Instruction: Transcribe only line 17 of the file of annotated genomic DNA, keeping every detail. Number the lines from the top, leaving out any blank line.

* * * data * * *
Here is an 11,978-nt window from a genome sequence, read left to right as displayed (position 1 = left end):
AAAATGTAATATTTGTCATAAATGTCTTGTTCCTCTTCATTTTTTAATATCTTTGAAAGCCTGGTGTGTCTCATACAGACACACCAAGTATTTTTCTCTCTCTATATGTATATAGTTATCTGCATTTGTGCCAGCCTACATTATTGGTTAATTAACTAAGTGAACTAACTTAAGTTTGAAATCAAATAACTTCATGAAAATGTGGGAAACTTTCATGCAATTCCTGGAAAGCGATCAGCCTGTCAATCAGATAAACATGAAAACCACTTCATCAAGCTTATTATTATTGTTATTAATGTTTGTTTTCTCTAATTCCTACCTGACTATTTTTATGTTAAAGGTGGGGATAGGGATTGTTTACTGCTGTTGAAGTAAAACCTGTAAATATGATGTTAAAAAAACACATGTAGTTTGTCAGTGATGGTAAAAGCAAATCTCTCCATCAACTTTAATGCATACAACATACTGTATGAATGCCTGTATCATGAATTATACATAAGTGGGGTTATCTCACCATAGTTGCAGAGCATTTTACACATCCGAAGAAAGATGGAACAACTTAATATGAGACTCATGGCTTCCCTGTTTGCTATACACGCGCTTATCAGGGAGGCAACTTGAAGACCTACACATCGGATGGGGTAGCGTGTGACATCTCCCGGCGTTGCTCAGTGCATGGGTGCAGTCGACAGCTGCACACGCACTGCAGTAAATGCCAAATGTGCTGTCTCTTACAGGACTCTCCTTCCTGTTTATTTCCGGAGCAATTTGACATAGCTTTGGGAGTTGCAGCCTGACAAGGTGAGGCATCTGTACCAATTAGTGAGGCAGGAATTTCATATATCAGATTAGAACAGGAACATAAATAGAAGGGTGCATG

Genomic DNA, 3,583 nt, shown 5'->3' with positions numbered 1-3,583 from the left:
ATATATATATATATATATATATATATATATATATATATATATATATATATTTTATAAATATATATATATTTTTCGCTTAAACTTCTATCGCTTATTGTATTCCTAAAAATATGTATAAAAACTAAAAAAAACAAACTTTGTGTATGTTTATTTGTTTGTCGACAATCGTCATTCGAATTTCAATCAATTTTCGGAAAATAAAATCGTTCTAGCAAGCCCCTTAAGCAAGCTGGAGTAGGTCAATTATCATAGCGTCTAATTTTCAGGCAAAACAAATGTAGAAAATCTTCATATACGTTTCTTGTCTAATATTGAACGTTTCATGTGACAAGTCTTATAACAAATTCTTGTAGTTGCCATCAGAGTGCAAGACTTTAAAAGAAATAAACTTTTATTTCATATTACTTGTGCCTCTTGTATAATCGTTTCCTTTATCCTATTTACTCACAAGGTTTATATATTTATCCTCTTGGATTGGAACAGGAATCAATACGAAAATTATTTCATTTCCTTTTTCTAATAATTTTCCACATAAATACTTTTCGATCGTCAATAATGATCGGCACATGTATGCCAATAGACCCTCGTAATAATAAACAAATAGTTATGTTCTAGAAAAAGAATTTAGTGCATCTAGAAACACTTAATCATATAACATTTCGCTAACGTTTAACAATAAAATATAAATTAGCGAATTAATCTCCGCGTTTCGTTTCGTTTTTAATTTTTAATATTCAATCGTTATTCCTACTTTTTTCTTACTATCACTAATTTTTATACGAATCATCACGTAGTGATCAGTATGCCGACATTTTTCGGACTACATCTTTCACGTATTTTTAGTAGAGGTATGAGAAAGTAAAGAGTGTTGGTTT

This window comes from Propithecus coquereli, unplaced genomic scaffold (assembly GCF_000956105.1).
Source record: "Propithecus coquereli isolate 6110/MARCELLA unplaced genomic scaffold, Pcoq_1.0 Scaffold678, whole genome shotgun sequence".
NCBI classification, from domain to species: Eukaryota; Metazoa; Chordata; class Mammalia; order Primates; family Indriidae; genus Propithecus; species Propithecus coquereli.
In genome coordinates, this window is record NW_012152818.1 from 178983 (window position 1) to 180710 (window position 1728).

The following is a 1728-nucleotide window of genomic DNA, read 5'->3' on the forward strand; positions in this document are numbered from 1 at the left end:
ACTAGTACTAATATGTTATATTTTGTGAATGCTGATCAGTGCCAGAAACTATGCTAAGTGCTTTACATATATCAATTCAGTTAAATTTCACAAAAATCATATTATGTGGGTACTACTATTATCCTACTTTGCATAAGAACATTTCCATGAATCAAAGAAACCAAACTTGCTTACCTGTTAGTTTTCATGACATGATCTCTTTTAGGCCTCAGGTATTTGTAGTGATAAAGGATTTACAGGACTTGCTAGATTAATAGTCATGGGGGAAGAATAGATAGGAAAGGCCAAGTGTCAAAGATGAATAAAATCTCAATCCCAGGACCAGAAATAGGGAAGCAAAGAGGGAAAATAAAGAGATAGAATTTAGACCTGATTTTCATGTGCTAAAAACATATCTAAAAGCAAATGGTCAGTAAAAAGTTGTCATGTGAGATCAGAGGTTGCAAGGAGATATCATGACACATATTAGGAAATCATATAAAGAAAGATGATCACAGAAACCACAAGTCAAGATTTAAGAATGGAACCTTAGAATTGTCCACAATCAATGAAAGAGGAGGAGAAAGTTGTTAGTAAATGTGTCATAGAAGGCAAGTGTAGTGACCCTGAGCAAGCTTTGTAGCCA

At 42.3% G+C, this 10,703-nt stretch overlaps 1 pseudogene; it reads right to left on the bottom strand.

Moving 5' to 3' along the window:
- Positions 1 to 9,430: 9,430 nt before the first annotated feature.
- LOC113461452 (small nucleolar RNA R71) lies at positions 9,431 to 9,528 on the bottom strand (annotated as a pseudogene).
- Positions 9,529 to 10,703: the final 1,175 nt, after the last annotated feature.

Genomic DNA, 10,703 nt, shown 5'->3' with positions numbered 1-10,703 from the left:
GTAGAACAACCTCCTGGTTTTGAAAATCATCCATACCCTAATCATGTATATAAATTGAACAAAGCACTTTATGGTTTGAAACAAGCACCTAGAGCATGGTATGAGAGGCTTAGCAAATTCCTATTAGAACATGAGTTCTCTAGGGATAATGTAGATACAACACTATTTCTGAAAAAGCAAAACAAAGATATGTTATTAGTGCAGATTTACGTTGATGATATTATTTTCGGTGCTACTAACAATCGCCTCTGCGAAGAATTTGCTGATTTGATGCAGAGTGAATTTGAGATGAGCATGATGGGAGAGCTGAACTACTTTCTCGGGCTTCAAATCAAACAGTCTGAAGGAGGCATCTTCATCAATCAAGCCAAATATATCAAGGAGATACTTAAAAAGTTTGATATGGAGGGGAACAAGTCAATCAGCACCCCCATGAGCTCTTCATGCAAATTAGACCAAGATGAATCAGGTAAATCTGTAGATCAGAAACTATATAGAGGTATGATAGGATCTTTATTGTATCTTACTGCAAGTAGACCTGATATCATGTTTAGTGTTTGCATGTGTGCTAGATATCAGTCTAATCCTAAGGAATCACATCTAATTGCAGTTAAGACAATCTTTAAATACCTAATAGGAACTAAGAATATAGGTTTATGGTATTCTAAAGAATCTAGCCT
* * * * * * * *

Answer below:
GTAGAACAACCTCCTGGTTTTGAAAATCATCCATACCCTAATCATGTATATAAATTGAACAAAGCACTTTATGGTTTGAAACAAGCACCTAGAGCATGGTATGAGAGGCTTAGCAAATTCCTATTAGAACATGAGTTCTCTAGGGATAATGTAGATACAACACTATTTCTGAAAAAGCAAAACAAAGATATGTTATTAGTGCAGATTTACGTTGATGATATTATTTTCGGTGCTACTAACAATCGCCTCTGCGAAGAATTTGCTGATTTGATGCAGAGTGAATTTGAGATGAGCATGATGGGAGAGCTGAACTACTTTCTCGGGCTTCAAATCAAACAGTCTGAAGGAGGCATCTTCATCAATCAAGCCAAATATATCAAGGAGATACTTAAAAAGTTTGATATGGAGGGGAACAAGTCAATCAGCACCCCCATGAGCTCTTCATGCAAATTAGACCAAGATGAATCAGGTAAATCTGTAGATCAGAAACTATATAGAGGTATGATAGGATCTTTATTGTATCTTACTGCAAGTAGACCTGATATCATGTTTAGTGTTTGCATGTGTGCTAGATATCAGTCTAATCCTAAGGAATCACATCTAATTGCAGTTAAGACAATCTTTAAATACCTAATAGGAACTAAGAATATAGGTTTATGGTATTCTAAAGAATCTAGCCT